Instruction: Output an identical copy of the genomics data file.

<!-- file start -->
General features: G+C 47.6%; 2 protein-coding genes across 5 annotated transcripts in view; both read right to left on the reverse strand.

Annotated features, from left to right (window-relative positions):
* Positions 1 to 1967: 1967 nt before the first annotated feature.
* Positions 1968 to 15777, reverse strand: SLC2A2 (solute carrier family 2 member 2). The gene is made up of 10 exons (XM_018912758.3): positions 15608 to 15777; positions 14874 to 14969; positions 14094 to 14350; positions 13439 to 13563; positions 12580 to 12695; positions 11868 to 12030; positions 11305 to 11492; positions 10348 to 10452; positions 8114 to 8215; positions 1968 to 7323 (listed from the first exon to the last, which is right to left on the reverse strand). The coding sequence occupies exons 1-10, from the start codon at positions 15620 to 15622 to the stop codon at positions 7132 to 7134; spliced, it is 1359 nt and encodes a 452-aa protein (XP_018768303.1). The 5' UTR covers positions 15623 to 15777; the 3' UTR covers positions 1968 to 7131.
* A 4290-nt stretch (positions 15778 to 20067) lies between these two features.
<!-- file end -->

General features: G+C 47.6%; 2 protein-coding genes across 5 annotated transcripts in view; both read right to left on the reverse strand.

Annotated features, from left to right (window-relative positions):
* Positions 1 to 1967: 1967 nt before the first annotated feature.
* Positions 1968 to 15777, reverse strand: SLC2A2 (solute carrier family 2 member 2). The gene is made up of 10 exons (XM_018912758.3): positions 15608 to 15777; positions 14874 to 14969; positions 14094 to 14350; positions 13439 to 13563; positions 12580 to 12695; positions 11868 to 12030; positions 11305 to 11492; positions 10348 to 10452; positions 8114 to 8215; positions 1968 to 7323 (listed from the first exon to the last, which is right to left on the reverse strand). The coding sequence occupies exons 1-10, from the start codon at positions 15620 to 15622 to the stop codon at positions 7132 to 7134; spliced, it is 1359 nt and encodes a 452-aa protein (XP_018768303.1). The 5' UTR covers positions 15623 to 15777; the 3' UTR covers positions 1968 to 7131.
* A 4290-nt stretch (positions 15778 to 20067) lies between these two features.